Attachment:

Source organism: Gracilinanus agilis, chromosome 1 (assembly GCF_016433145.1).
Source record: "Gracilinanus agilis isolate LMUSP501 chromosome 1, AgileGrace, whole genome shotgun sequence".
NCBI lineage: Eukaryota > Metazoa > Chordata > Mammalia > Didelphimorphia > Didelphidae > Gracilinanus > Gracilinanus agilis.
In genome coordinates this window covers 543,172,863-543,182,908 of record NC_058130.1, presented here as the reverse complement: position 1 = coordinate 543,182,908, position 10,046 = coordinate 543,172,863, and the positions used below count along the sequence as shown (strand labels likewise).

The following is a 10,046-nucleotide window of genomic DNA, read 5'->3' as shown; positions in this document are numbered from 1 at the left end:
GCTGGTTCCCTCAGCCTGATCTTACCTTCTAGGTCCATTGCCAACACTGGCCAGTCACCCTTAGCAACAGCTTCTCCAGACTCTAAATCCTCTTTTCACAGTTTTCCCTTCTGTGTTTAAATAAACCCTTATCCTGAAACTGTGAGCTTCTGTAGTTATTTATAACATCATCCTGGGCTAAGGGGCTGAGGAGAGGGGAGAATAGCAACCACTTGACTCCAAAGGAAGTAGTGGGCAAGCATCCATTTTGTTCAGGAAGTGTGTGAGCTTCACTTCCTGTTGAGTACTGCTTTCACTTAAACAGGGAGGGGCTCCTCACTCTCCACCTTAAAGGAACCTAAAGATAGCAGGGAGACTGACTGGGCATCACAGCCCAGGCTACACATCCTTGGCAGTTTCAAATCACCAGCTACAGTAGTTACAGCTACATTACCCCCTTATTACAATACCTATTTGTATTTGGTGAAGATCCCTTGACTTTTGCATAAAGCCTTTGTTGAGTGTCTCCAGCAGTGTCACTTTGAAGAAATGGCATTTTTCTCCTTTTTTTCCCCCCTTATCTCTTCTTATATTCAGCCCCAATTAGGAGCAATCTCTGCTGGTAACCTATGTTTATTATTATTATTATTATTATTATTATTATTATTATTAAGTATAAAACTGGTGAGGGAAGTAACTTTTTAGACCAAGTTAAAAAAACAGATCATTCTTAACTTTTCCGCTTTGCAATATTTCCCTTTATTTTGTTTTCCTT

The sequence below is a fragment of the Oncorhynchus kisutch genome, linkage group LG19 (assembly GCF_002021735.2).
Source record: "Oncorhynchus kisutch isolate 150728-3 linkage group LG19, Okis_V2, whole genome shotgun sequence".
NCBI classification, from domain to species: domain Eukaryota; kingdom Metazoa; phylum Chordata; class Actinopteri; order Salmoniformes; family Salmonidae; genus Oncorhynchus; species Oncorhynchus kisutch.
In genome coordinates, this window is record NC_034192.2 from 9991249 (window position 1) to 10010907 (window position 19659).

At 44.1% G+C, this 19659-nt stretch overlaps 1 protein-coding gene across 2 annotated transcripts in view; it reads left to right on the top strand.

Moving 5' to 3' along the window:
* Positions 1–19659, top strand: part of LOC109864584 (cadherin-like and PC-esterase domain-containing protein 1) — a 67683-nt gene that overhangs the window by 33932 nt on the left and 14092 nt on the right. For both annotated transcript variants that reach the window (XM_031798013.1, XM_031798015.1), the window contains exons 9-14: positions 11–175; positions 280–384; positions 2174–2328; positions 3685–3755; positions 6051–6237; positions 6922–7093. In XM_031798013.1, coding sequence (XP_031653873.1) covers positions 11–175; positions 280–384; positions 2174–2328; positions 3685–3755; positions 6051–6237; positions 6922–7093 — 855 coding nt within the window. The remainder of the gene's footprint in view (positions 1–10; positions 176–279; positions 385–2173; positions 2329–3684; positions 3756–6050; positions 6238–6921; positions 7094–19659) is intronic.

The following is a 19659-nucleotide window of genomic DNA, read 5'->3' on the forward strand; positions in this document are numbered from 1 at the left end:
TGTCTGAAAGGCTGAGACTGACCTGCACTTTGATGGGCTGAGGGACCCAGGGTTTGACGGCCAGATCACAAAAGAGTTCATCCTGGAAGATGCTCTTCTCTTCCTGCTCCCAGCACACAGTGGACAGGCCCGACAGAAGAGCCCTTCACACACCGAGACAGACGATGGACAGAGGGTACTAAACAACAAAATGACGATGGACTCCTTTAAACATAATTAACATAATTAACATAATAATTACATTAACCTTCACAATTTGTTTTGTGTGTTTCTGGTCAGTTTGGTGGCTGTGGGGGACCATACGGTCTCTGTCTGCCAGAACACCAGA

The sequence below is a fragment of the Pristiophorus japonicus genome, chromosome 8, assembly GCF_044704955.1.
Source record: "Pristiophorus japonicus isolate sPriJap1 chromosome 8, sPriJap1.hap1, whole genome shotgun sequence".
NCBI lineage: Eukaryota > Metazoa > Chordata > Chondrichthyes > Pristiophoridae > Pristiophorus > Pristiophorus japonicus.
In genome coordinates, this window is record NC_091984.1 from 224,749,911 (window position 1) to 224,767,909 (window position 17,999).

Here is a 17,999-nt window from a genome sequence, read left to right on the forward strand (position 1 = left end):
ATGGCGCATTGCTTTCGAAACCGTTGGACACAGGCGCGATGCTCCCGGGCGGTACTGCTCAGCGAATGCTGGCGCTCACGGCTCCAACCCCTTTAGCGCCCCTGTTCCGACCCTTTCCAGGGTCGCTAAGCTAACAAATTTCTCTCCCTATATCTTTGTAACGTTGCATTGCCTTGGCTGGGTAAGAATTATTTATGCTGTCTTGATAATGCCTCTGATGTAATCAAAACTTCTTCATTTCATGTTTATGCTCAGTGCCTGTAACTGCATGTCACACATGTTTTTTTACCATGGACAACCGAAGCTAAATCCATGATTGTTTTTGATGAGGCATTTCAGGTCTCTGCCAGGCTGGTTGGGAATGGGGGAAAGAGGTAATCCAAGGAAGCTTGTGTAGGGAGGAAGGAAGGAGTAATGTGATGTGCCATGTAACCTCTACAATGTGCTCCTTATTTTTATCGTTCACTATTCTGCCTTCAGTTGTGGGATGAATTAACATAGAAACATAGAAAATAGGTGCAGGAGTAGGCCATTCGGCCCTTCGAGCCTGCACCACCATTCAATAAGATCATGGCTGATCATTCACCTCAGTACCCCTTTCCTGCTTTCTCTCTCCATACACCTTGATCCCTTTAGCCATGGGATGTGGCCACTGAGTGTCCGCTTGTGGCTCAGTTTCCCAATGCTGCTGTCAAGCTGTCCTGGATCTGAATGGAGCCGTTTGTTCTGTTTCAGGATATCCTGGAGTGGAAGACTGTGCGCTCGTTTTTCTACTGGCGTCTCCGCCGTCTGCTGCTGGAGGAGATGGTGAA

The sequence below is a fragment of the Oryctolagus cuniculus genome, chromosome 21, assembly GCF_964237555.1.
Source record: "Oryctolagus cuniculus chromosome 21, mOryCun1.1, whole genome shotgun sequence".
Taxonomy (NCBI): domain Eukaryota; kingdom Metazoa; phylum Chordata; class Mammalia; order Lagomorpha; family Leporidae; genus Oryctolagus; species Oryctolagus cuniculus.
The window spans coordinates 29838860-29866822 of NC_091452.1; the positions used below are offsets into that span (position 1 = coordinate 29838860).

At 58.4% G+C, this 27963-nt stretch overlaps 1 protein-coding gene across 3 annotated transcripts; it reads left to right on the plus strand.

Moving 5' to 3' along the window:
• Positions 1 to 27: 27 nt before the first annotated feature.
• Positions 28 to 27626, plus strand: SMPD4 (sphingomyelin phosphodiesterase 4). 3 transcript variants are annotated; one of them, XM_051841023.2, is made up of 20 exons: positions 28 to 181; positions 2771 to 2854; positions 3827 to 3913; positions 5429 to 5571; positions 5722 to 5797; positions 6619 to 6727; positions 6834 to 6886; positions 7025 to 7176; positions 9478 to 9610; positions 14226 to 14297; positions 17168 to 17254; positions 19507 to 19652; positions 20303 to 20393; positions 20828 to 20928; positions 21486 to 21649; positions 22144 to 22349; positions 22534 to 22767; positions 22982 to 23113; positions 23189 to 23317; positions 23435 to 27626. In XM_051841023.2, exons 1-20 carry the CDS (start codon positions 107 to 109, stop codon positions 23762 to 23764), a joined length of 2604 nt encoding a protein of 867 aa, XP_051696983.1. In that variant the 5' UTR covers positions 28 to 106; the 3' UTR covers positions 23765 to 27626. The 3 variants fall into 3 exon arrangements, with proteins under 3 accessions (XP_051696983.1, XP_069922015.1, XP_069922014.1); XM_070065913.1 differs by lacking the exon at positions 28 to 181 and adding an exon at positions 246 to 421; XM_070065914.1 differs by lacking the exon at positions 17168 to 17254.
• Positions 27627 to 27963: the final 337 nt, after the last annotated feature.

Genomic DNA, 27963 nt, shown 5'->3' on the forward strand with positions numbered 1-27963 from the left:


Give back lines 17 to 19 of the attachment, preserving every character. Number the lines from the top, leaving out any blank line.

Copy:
Source record: "Pristiophorus japonicus isolate sPriJap1 chromosome 8, sPriJap1.hap1, whole genome shotgun sequence".
NCBI lineage: Eukaryota > Metazoa > Chordata > Chondrichthyes > Pristiophoridae > Pristiophorus > Pristiophorus japonicus.
In genome coordinates, this window is record NC_091984.1 from 224,749,911 (window position 1) to 224,767,909 (window position 17,999).